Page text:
Many parents are plagued by a guilty conscience when they think about spending time together – and have to “organize” the children to do so. How can you free yourself from it? Yes, I often hear that from parents who come to my practice: “We can’t give our child to grandma for the whole weekend” or something like that. The underlying concern is that we will damage the bond with our child or harm them in some way when we are not there. This is further reinforced by social media. There you constantly see how great and commitment-oriented other parents are. As a result, we are even more afraid of doing something wrong. But a child doesn’t get attachment trauma if he or she spends a day or evening without mom and dad – provided there is loving “alternative care.”

We should therefore question our guilty conscience very critically: Is the time together as a couple that we allow ourselves really harmful for our child? Or just unpleasant? We can certainly expect our children to have another person take over their care from time to time. This is species-appropriate. And if this time out brings us closer together as a couple, our children will also benefit from it.

Time together is always an investment in our family happiness… Exactly! This mindset is incredibly important. Why should the parents’ happiness only be possible when the children are completely at peace? We can take our happiness just as seriously as that of our children!

Finding the right mindset is not that easy. Which thought patterns put a strain on our relationships with parents? Oh, there are a few! “It’s the other person’s fault,” for example. We often think that we do a lot more than the other person – and that that’s why our lives are so stressful. There are definitely relationships in which there is an imbalance when it comes to housework, care work and the whole mental load. But what is often overlooked is that both struggle and are overwhelmed by the many tasks that parenthood entails.

Other harmful thoughts include: “Everything should be the same again” (a completely unrealistic wish!) or “My partner must know what I need” (No, how is he or she supposed to know that if both of them don’t talk about it?) or “Everything would be a lot easier if he or she was like me” (yes, maybe, but people are different and that’s a good thing).

And what good thoughts do you recommend to couples so that their relationship becomes better? First of all, we should always make it clear to ourselves: “We are a team!” As parents, we are in the same boat and usually have the same goal: We want our children and ourselves to be well. I also think a very banal sentence is very important – namely: “Nobody is perfect!” Unfortunately, we often forget this simple truth. The following thought can also be very helpful: “It’s just a phase!” It contains the comforting message that what isn’t going well can get better again. Good thoughts also include gratitude. We should regularly become aware of what is going well and what good sides our partner has. We often think in a very deficient way and focus on what we don’t like. That’s understandable, but not helpful!

In your book “The Heart of the Family” you listed many reflection questions that help you better understand yourself and your relationship. Can you share a few of them here? Yes gladly. For example, one of my favorite questions is: “How much undivided time together have we had in the last week?” You can then embellish this: “Is that enough for us – or do we want more? Where and when do we want more attention?”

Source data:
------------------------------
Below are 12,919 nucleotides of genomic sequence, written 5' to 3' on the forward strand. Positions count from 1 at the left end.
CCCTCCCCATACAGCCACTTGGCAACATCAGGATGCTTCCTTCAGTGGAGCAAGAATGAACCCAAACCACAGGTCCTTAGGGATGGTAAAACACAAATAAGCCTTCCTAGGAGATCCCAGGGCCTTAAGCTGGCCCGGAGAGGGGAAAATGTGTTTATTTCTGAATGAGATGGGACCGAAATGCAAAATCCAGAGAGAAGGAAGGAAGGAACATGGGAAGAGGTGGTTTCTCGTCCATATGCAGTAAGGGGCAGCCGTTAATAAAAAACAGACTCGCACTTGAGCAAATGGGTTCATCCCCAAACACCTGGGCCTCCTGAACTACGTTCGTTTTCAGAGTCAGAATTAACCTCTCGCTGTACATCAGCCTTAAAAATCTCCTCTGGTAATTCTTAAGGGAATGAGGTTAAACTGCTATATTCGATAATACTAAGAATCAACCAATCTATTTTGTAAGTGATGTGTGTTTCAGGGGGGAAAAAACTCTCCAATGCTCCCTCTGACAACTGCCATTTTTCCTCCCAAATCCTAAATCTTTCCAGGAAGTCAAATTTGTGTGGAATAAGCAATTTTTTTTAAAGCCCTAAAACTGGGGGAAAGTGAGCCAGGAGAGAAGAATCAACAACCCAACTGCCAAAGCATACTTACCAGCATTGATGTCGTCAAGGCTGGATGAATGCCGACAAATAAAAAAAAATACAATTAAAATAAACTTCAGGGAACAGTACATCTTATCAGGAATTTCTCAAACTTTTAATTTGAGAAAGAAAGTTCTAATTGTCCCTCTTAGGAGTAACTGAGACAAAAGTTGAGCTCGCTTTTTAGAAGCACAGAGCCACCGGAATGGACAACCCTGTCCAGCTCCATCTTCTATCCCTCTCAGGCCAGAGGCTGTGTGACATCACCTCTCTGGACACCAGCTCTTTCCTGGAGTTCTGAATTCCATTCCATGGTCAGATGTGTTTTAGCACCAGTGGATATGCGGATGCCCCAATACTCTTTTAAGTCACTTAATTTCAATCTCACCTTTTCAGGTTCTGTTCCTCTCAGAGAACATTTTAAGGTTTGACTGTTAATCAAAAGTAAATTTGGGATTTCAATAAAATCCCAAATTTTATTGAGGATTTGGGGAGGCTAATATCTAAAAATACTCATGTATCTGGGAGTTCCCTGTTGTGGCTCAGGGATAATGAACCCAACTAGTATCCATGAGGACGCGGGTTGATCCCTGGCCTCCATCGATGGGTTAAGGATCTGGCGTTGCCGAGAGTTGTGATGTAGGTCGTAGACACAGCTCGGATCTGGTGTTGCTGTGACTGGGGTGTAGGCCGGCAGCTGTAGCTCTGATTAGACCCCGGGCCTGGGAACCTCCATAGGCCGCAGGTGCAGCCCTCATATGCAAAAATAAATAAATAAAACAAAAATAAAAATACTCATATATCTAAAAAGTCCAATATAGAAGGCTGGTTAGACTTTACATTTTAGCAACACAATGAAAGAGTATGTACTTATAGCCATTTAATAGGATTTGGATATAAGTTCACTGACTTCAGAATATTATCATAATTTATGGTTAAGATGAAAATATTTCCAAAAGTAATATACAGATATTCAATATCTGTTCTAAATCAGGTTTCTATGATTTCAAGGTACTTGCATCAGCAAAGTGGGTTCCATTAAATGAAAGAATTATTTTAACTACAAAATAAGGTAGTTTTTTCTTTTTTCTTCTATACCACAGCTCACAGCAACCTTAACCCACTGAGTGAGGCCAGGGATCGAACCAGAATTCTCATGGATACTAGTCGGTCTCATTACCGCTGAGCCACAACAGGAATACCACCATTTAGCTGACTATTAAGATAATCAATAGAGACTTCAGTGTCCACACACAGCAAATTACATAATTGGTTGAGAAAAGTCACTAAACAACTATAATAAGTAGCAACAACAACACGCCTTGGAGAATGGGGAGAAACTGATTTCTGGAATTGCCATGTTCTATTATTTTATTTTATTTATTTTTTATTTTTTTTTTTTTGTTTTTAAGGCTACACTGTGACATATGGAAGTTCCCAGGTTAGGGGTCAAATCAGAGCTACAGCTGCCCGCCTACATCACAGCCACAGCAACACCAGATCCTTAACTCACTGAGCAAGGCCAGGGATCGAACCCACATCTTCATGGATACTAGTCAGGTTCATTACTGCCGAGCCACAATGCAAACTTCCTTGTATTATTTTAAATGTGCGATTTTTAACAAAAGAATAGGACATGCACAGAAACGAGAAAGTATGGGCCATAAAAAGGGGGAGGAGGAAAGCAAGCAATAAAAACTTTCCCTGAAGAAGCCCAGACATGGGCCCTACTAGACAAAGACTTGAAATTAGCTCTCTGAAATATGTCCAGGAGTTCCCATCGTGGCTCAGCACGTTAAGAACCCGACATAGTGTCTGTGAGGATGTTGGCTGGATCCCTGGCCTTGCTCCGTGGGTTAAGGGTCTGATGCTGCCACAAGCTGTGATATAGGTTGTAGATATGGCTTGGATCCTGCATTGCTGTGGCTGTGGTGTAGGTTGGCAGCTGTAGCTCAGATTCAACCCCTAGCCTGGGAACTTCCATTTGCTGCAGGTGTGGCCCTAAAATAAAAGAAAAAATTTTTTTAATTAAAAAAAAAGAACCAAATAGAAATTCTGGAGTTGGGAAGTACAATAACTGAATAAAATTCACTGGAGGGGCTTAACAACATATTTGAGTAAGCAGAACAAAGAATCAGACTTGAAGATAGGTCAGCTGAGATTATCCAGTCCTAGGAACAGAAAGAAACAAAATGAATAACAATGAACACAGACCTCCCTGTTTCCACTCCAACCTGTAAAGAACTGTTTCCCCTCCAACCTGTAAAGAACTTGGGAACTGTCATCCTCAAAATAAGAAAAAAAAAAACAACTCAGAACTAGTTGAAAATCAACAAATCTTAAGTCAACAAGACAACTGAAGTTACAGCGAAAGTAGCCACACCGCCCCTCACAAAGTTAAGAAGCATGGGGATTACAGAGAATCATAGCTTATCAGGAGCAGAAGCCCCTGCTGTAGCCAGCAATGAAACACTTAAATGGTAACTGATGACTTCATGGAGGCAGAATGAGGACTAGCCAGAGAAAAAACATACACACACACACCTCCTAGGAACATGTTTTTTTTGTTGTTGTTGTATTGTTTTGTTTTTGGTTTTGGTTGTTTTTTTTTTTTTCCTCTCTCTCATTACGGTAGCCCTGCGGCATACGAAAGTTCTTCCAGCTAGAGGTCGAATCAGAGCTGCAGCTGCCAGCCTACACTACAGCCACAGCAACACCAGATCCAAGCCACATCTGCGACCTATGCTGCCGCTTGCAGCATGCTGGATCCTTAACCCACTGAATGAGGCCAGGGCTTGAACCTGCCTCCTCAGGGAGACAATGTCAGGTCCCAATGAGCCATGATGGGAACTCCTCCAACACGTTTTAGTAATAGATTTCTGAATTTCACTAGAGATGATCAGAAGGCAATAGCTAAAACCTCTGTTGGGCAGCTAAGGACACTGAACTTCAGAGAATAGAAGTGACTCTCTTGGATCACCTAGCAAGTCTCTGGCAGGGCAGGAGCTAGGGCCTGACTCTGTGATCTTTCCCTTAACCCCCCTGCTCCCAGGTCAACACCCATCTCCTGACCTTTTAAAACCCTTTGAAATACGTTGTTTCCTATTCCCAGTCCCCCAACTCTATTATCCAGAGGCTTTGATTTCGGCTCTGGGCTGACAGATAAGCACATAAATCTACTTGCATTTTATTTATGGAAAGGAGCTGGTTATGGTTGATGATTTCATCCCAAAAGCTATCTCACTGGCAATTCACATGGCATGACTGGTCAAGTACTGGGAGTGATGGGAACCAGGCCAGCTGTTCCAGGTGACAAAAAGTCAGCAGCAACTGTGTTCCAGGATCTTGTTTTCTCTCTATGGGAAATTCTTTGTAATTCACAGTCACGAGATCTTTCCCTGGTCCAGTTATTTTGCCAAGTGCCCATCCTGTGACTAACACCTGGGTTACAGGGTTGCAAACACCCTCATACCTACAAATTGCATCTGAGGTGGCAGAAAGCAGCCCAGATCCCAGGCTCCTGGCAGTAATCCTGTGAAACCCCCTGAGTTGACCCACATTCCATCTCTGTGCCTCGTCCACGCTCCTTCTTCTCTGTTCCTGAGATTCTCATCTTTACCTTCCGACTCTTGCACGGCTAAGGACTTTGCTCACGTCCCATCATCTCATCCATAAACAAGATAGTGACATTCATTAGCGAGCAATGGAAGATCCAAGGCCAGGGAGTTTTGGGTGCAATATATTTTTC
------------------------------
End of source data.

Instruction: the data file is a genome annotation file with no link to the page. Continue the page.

I also think it’s incredibly important that we ask ourselves from time to time: “Is it fun to be in a relationship with me right now? What positive shared moments do I care about? What positive signals do I send?”

And in order to discuss needs, it is of course important that we regularly ask ourselves: “Why do I behave the way I behave? What needs underlie my behavior?”

What are the first questions you ask couples when they come to you for couples counseling? Of course, we always talk about your concerns first – i.e. the reason for the consultation or therapy. But I always ask the couples in the first session: “What can stay as it is? What do you want to keep?” This question directs the focus away from the problem and towards the resources the couples have. They usually discover many lifelike and lovable little things about themselves and others. In the best case scenario, this leads to more heart fibrillation and closeness.

In her book “The Heart of the Family” Romy Winter has compiled many “moments of the heart”: simple exercises that help couples get closer again. We briefly introduce three of them here:

Bonding through touch: Hug and touch each other! It sounds banal and obvious, and yet it is often precisely these small gestures of love that couples miss and cause imbalance.

Cheers to personal responsibility: Whenever you think “He/she would have/should have/should…” try to redirect your thoughts. It’s better: “I need / want / want…” This way we don’t burden the other person with the responsibility for our needs. In addition, communication is more constructive if we avoid using accusatory language.

Love Bucket List: Write down five things (on your own for now) that you’ve really wanted to do together for a while but keep putting off. Then you compare your lists and choose one thing together that you can commit to here and now. For the remaining ideas, it is also determined who will take care of the implementation and by when.